What I remember most about the second half of Wednesday’s class was how enthusiastic professor Sirotta was about what he was talking about. The love and excitement he has for music and the subject/inspiration of his symphony truly amazed and inspired me. I also enjoyed listening to his story about his first memory of music. At first this didn’t seem very impressive, but I then attempted to recall my earliest music memory and was unsuccessful. The fact that professor Sirotta was not only able to remember the song but practically every detail was actually very cool, and his decision to incorporate this memory into his present day work seemed nothing short of genius. This, along with all the time and effort it took him to put together this symphony, makes me more than happy to show up and support professor Sirotta this Sunday.
On Wednesday we went to the Metropolitan Opera and saw Tourandot. Being that this was my first opera, everything truly fascinated me. So many people showed up and seemed excited. This was a bit surprising due to my prior belief that opera was no longer something people were interested in. Not only did people show up, but they also got dressed up, wearing gowns and suits along with their flashiest accessories. They actually complimented the Metropolitan Opera, which was a very extravagant and classy building with beautiful chandeliers and red velvet stairs that seemed to go on forever. Once we got seated, I was excited to see the show that had all these people aroused.
Overall, I thought the show was very well written and rehearsed. I loved the detailed and exorbitant costumes, and thought the props and choreography were perfect. The singing was clearly done by professionals who, in my opinion, made singing opera seem simple. As far as I could tell, they hit their notes and had enough power to be heard from the back of the auditorium.
Some thing I was not particularly fond of was how they used the character Liu. She made a big deal about how she loved Calaf and later dies for him, but even then, she is still simply forgotten. Her death is not made into a big deal, which made me wonder why they even put it in the script. Another thing that made the opera a little less enjoyable was the fact that we were sitting so far away. I wasn’t able to see the characters’ faces, and therefore their showing of emotions. This definitely took away from the show/experience. Also, I had a hard time going back and forth from looking at the translations to the stage. Regardless, going to the Metropolitan Opera and watching my first opera was still a great experience, and one that I may want to repeat sometime in the future.
Monday’s class was all about opera. This seemed appropriate considering that in a couple of days we’d be going to see what, for most of us, was our first opera. Something that professor Kahan had said that I found to be particularly interesting was that opera singers were like athletes. I listened to the explanation about how both need to practice a lot and take care of themselves in order to keep up and perform well, and being an athlete myself, I instantly understood and began to have more admiration and respect for opera singers. Another thing about opera that I found interesting was its history. The fact that women were once not allowed to be on stage and some men had to make the sacrifice/decision to take their roles seems ludicrous.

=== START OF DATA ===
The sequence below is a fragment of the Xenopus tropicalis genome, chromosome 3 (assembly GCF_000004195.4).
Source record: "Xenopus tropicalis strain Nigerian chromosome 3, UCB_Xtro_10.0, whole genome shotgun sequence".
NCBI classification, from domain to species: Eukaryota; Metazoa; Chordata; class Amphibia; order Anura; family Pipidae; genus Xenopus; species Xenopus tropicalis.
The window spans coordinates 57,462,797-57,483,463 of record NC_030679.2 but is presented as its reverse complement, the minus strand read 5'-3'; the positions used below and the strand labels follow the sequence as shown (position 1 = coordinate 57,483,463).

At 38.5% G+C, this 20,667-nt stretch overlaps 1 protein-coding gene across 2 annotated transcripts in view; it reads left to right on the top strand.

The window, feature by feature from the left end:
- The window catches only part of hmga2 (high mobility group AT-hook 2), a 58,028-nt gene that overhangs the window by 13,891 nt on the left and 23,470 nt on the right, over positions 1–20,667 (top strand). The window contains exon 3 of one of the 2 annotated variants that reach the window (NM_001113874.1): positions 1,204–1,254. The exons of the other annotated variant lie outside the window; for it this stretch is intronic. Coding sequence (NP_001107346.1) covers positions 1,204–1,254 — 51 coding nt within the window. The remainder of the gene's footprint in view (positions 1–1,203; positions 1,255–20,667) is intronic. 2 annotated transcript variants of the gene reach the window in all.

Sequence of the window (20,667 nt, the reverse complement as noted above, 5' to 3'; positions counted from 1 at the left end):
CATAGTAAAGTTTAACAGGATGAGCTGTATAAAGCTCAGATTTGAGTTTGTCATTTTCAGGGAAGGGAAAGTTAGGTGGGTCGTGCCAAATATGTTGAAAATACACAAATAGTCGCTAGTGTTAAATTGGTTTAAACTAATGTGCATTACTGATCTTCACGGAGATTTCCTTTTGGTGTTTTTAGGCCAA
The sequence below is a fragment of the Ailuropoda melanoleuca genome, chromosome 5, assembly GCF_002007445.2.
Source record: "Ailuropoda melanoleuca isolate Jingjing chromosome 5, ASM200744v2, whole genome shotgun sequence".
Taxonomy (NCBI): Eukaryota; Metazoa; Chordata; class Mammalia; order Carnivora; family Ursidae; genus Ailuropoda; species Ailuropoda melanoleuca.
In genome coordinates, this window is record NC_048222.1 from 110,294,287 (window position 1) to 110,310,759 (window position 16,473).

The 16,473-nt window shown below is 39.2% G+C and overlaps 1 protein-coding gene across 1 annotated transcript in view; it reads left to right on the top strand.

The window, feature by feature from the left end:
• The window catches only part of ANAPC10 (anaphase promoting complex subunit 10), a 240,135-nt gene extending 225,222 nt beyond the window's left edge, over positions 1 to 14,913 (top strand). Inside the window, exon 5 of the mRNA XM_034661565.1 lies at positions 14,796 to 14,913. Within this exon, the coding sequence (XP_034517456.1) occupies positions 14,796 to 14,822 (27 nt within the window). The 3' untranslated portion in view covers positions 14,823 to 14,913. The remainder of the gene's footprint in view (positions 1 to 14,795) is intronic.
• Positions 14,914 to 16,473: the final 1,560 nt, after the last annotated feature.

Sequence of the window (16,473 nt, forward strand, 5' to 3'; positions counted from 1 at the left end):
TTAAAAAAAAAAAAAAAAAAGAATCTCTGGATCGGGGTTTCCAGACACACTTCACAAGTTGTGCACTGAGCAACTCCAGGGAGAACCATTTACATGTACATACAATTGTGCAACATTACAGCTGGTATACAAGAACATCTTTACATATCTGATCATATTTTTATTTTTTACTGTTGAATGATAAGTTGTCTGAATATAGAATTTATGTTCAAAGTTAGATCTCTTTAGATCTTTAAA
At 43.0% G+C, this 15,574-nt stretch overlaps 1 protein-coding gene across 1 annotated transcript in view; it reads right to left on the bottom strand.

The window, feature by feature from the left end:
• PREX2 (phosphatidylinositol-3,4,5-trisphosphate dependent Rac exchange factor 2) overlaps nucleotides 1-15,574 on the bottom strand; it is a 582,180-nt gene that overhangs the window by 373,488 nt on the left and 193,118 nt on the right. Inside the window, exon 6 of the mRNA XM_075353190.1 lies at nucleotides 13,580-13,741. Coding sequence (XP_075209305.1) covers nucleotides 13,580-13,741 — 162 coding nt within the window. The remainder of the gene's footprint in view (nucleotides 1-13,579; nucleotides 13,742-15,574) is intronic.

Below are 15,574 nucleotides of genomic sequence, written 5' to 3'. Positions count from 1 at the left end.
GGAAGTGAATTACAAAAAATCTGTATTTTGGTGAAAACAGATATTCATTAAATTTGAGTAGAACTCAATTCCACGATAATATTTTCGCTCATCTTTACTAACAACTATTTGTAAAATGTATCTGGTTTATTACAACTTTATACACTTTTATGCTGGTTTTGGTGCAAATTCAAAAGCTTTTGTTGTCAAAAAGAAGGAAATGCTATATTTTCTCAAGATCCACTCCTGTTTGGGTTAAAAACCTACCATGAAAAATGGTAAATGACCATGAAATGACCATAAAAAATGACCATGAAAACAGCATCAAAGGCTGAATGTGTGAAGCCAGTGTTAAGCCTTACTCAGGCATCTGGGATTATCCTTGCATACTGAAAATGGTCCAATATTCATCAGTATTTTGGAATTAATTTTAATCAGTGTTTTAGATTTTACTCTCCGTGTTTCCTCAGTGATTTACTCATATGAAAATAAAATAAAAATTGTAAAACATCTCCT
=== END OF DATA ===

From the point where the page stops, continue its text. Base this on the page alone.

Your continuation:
As the class progressed, we took an even closer look at opera. First, we discussed how all of Mozart’s works have a consistent theme of overcoming depression, which was actually news to me. Then, we looked at the structure of opera. We discussed how at certain times, the plot would simply get moved along and notes would be used mainly to get the speech out. On the other hand, there is an aria, which is the main part of music. It is when the singer expresses an emotion or thought. It is usually sung twice and the second time with improvisation in order to show off the singer’s voice. Women’s voice types were also a major part of our discussion on Monday. There is mezzo soprano, dramatic soprano, lyric soprano, spinto soprano, and light lyric soprano, just to name a few.
To truly understand the different styles and components of opera, we listened to a few examples. Nessun Dorma by Pavarotti was so touching and the talent that the vocalist had was incredible. Madamina was also an enjoyable performance, but for a different reason. It was a comedy about rape, which shows what was expected of men with power, sexually.
On Wednesday we began our look at music with a discussion on the different components of music. Rhythm, melody, harmony, timbre, and texture were all mentioned, with timbre being the one that I was least familiar with. Timbre, from what I understood in class, helps determine how many instruments are playing by identifying the characteristic sound that each instrument produces. Although I had heard of the other terms before, I never knew exact what they were, how to identify them, or their importance to music. Listening to different songs being played, and discussing these different components and the roles they played in each, turned out to be the best way to change that. Overtone was also something we discussed during Wednesday’s seminar and was a bit harder for me to comprehend. However, after an example was produced through the use of a piano, it became much clearer. Later in the class we were given sheet music, which I found to be very confusing considering I never learned to play an instrument and never had any interest in singing. I was a bit disappointed because I expected to do more with the sheet music and hoped I would finally get to learn how to read it. Instead, we went over some basic concepts that I feel I would have been able to figure out on my own. On the other hand, what I really enjoyed about Wednesday’s class was our introduction to opera. I thought looking at La Traviata after watching a film version of it was very interesting. The comparison helped me appreciate opera and see how much more emotion there can be in an opera compared to a film or show.